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  1. Apr 30, 2022 · Physical properties can be observed without the substance identity being altered., therefore the physical change is reversible. Some examples of physical properties include colour, hardness ...

  2. The characteristics that distinguish one substance from another are called properties. A physical property is a characteristic of matter that is not associated with a change in its chemical composition. Familiar examples of physical properties include density, color, hardness, melting and boiling points, and electrical conductivity.

  3. A chemical reaction is a process that leads to the chemical transformation of one set of chemical substances to another. Classically, chemical reactions encompass changes that only involve the positions of electrons in the forming and breaking of chemical bonds between atoms, with no change to the nuclei (no change to the elements present), and can often be described by a chemical equation.

  4. en.wikipedia.org › wiki › HomeopathyHomeopathy - Wikipedia

    Homeopathy or homoeopathy is a pseudoscientific system of alternative medicine.It was conceived in 1796 by the German physician Samuel Hahnemann.Its practitioners, called homeopaths, believe that a substance that causes symptoms of a disease in healthy people can cure similar symptoms in sick people; this doctrine is called similia similibus curentur, or "like cures like".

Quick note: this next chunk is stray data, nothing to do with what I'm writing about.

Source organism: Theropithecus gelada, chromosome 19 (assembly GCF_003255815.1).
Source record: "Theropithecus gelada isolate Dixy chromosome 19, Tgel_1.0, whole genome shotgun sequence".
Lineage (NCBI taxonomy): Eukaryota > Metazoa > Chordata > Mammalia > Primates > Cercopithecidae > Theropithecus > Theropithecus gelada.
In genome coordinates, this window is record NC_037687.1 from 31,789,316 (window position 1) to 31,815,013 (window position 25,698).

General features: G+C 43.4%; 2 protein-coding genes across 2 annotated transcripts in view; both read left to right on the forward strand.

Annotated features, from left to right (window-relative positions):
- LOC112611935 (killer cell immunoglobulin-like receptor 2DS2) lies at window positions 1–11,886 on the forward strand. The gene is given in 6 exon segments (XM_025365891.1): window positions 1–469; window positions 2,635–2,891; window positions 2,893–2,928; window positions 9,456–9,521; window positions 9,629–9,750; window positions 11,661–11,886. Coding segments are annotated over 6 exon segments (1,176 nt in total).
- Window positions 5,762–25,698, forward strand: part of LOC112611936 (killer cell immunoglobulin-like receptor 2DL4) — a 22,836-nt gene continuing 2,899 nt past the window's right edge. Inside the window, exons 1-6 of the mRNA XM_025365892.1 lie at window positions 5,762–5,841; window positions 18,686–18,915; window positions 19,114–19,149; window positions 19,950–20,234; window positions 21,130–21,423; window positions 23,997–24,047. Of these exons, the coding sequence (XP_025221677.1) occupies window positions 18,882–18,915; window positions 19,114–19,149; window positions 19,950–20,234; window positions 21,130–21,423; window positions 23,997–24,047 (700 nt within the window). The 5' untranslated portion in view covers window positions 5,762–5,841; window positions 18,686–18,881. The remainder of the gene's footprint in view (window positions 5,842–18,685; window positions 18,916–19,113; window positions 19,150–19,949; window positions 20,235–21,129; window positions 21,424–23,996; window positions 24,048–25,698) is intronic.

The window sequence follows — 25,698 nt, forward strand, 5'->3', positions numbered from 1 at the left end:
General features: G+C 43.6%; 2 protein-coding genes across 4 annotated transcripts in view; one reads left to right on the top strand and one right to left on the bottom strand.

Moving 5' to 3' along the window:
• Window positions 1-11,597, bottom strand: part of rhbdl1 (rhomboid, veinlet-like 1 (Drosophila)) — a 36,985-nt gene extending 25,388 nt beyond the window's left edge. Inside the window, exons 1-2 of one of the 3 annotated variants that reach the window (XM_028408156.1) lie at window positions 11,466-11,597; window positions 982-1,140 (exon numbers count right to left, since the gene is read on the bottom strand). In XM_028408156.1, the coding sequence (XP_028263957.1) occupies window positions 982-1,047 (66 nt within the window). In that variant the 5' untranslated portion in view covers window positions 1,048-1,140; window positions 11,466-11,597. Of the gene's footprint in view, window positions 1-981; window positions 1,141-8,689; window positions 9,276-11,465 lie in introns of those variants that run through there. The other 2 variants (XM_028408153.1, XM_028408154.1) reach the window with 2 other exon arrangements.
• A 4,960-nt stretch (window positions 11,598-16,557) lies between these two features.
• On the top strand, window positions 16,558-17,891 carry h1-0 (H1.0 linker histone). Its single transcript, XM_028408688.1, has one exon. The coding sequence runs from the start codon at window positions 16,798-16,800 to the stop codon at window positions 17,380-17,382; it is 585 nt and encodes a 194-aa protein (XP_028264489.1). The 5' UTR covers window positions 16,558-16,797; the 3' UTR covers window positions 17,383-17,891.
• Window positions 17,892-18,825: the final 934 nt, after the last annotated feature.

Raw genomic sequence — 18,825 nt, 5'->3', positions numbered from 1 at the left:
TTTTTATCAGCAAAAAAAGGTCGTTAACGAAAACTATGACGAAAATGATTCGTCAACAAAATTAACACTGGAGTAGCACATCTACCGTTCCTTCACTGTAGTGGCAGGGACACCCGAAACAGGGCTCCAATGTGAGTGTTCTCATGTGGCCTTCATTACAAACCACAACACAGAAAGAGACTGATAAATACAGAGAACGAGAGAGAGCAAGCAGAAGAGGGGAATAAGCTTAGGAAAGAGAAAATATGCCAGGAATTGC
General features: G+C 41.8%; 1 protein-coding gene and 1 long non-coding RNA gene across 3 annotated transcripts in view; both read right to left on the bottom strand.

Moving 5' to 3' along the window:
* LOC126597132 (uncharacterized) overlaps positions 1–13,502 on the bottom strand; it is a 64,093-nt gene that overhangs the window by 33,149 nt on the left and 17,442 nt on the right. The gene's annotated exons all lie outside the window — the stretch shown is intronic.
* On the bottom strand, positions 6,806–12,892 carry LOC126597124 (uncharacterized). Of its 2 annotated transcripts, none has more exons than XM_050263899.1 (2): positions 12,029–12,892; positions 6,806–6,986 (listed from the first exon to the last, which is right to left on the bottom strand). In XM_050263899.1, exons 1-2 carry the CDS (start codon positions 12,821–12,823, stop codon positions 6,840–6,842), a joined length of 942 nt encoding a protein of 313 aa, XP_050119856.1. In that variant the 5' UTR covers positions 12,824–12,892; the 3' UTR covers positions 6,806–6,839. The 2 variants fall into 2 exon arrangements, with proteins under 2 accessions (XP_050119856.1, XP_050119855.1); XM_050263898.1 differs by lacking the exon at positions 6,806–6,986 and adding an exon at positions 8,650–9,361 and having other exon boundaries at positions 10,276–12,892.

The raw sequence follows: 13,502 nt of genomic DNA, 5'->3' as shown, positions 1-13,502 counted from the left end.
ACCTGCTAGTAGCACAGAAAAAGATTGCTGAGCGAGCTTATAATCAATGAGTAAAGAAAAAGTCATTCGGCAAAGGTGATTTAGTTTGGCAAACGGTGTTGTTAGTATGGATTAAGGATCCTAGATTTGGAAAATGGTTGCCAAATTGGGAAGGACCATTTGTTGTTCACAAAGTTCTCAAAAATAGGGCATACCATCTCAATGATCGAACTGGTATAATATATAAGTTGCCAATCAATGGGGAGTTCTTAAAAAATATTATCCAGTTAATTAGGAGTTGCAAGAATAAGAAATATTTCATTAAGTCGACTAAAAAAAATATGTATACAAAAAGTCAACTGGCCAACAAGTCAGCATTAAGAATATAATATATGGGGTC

5. Jul 20, 2021 · The major properties found in most metalloid elements can be divided into physical properties and chemical properties. Physical Properties The physical properties of metalloid elements include:

  6. en.wikipedia.org › wiki › IsomerIsomer - Wikipedia

    In chemistry, isomers are molecules or polyatomic ions with identical molecular formulae – that is, same number of atoms of each element – but distinct arrangements of atoms in space. Isomerism is existence or possibility of isomers. Isomers do not necessarily share similar chemical or physical properties.

  7. Scientific laws or laws of science are statements, based on repeated experiments or observations, that describe or predict a range of natural phenomena. The term law has diverse usage in many cases (approximate, accurate, broad, or narrow) across all fields of natural science (physics, chemistry, astronomy, geoscience, biology).

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